What if there were a way to look back in time and observe living animals interacting directly with their environment? Natural history collections preserve the remains of organisms and the wealth of data that describe them, but there is also a world of information hidden in the ephemeral tracks and traces left behind by animals during their lifetime.
I am a collections technician at the Chicago Academy of Sciences / Peggy Notebaert Nature Museum. Early in the process of digitizing the botany collection, I came across this specimen of Asclepias exaltata, or poke milkweed. This specimen has obvious insect damage: notice the holes in the leaves. Here at the museum, this would normally be a very bad sign! Collections staff regularly monitor our facilities for the presence of insects that might want to feast upon our irreplaceable preserved specimens. Damaged leaves might indicate an infestation of pests in the collection. However, as an amateur gardener myself, I recognized these particular holes as the work of monarch caterpillars, meaning that the damage was done before this plant specimen was collected for the museum. Oh, and the coolest part is that this specimen was collected back in 1871!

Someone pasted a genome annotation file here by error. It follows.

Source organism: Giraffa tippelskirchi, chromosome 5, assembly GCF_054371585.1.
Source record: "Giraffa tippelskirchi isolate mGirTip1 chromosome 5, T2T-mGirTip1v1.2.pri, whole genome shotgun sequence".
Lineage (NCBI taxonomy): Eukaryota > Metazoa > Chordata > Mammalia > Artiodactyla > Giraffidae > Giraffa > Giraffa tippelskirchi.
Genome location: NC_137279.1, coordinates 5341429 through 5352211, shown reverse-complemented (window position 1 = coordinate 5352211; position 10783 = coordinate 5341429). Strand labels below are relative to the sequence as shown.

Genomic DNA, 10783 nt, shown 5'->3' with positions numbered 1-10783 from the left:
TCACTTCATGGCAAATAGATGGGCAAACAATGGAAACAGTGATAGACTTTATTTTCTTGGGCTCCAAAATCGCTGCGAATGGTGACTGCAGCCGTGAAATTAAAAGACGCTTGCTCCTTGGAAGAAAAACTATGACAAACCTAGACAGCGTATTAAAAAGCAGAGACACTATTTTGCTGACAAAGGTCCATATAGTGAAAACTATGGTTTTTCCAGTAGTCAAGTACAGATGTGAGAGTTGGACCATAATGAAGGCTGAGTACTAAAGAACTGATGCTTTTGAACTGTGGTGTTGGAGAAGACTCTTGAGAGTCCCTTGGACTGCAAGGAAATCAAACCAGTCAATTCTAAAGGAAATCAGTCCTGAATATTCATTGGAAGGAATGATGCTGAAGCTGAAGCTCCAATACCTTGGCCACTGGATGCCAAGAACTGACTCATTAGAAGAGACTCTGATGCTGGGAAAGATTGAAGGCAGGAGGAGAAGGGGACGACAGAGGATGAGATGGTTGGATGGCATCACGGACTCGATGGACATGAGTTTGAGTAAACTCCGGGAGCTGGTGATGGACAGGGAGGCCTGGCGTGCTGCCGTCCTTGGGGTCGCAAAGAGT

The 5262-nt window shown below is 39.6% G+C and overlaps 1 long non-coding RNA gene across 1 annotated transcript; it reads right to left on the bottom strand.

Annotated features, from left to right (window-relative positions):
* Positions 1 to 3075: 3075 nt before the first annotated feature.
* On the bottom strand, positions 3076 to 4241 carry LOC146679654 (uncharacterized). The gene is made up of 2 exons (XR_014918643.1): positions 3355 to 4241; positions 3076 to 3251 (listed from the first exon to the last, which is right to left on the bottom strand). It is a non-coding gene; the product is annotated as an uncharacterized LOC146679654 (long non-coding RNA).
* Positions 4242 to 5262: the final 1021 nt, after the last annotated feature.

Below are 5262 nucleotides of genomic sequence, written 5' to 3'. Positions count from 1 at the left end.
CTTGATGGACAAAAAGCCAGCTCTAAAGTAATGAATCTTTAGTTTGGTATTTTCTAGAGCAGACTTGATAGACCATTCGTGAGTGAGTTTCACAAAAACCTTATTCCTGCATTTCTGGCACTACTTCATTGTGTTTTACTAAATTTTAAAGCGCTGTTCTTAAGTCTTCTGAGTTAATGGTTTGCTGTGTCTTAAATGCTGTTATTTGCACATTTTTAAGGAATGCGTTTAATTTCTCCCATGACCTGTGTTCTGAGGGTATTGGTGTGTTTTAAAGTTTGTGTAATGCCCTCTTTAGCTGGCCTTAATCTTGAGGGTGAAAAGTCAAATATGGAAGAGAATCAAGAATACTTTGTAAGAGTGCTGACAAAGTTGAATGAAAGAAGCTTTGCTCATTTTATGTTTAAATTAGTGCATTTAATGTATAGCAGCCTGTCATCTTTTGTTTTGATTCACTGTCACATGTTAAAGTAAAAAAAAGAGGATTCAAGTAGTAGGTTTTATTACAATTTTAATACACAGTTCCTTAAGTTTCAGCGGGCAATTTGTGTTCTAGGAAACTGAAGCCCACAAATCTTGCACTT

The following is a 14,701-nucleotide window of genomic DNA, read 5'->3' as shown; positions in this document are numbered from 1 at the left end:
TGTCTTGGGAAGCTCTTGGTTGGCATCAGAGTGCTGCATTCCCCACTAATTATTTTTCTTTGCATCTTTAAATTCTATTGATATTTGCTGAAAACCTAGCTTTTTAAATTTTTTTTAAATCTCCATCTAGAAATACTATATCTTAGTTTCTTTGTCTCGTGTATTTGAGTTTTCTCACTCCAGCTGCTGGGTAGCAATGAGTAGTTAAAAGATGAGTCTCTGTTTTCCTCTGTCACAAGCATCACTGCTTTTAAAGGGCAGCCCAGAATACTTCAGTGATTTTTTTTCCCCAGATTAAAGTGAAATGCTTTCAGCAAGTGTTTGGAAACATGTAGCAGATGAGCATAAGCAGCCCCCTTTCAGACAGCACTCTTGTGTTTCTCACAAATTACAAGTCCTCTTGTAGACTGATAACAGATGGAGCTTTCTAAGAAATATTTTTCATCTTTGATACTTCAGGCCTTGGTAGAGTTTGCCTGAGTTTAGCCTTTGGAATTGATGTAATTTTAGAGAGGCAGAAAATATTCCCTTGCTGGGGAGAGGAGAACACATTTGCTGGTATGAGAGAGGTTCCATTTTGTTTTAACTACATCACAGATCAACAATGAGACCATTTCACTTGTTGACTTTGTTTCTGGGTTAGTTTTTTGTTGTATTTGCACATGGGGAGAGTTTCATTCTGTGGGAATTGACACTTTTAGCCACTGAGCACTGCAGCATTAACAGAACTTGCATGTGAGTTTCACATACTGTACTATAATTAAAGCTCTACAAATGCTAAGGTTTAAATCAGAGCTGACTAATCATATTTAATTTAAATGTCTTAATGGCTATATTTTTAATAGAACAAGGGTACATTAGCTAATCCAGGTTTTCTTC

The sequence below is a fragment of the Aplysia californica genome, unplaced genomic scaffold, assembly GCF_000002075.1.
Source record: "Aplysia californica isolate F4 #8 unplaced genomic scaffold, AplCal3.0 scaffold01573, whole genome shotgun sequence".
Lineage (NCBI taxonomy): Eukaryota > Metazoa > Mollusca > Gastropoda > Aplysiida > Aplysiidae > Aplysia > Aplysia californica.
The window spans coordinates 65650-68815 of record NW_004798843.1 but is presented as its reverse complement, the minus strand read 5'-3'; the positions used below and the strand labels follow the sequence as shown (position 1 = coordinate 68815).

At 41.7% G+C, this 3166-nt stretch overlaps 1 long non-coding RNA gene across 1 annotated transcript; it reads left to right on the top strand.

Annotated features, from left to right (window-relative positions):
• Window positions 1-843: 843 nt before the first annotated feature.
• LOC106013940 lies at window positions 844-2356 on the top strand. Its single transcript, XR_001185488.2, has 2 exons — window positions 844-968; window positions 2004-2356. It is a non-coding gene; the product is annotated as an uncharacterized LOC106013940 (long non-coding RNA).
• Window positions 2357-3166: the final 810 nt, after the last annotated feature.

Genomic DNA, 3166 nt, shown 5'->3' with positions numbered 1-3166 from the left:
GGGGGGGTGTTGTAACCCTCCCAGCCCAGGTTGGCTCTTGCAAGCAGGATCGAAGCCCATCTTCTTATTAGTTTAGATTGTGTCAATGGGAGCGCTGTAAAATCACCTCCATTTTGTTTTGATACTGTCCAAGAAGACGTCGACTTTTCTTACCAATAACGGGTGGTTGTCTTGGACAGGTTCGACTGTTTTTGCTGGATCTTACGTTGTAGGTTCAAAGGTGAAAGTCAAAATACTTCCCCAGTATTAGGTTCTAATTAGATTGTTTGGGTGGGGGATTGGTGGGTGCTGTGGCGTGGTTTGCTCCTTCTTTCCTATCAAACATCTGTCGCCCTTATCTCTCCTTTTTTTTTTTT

What makes us think the damage was done by caterpillars 151 years ago, and not by unwanted museum pests more recently? Milkweed is the only host plant of Monarch butterflies, meaning that they rely on the plant during the larval stage of their lifecycle. Caterpillars grow rapidly, making different traces on the milkweed leaves as they eat, first making tiny holes, then slightly larger ones, and eventually taking big scallop-shaped bites out of the leaf’s edge (Eisman et. al, 2010). Looking at the holes of different sizes, we can imagine watching one little caterpillar develop, taking bigger and bigger bites out of the leaves as its body and appetite grow. Then, along came one of our favorite botanists, Elizabeth Emerson Atwater, who collected this masticated milkweed for her impressive herbarium collection. Atwater’s collection was donated to the Academy shortly after the Great Chicago Fire.